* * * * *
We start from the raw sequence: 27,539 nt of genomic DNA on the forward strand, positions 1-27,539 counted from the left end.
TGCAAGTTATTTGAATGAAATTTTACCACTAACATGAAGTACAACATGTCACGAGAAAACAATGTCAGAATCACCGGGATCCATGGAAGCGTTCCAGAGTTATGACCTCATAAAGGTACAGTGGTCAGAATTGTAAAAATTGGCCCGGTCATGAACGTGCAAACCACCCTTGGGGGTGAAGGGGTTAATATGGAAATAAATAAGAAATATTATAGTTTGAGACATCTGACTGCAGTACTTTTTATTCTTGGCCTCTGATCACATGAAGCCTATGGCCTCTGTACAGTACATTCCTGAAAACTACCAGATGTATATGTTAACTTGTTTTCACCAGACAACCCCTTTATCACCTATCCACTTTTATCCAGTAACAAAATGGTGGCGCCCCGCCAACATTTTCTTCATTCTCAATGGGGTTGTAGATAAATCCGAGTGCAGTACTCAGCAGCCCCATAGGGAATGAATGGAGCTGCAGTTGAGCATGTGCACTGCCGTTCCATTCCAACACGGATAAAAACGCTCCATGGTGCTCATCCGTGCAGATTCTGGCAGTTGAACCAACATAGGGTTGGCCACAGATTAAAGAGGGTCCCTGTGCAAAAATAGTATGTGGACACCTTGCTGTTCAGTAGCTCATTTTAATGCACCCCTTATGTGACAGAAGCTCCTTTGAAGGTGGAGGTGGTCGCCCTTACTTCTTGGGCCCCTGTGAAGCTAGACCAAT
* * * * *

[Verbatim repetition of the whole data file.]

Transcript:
We start from the raw sequence: 27,539 nt of genomic DNA on the forward strand, positions 1-27,539 counted from the left end.
TGCAAGTTATTTGAATGAAATTTTACCACTAACATGAAGTACAACATGTCACGAGAAAACAATGTCAGAATCACCGGGATCCATGGAAGCGTTCCAGAGTTATGACCTCATAAAGGTACAGTGGTCAGAATTGTAAAAATTGGCCCGGTCATGAACGTGCAAACCACCCTTGGGGGTGAAGGGGTTAATATGGAAATAAATAAGAAATATTATAGTTTGAGACATCTGACTGCAGTACTTTTTATTCTTGGCCTCTGATCACATGAAGCCTATGGCCTCTGTACAGTACATTCCTGAAAACTACCAGATGTATATGTTAACTTGTTTTCACCAGACAACCCCTTTATCACCTATCCACTTTTATCCAGTAACAAAATGGTGGCGCCCCGCCAACATTTTCTTCATTCTCAATGGGGTTGTAGATAAATCCGAGTGCAGTACTCAGCAGCCCCATAGGGAATGAATGGAGCTGCAGTTGAGCATGTGCACTGCCGTTCCATTCCAACACGGATAAAAACGCTCCATGGTGCTCATCCGTGCAGATTCTGGCAGTTGAACCAACATAGGGTTGGCCACAGATTAAAGAGGGTCCCTGTGCAAAAATAGTATGTGGACACCTTGCTGTTCAGTAGCTCATTTTAATGCACCCCTTATGTGACAGAAGCTCCTTTGAAGGTGGAGGTGGTCGCCCTTACTTCTTGGGCCCCTGTGAAGCTAGACCAAT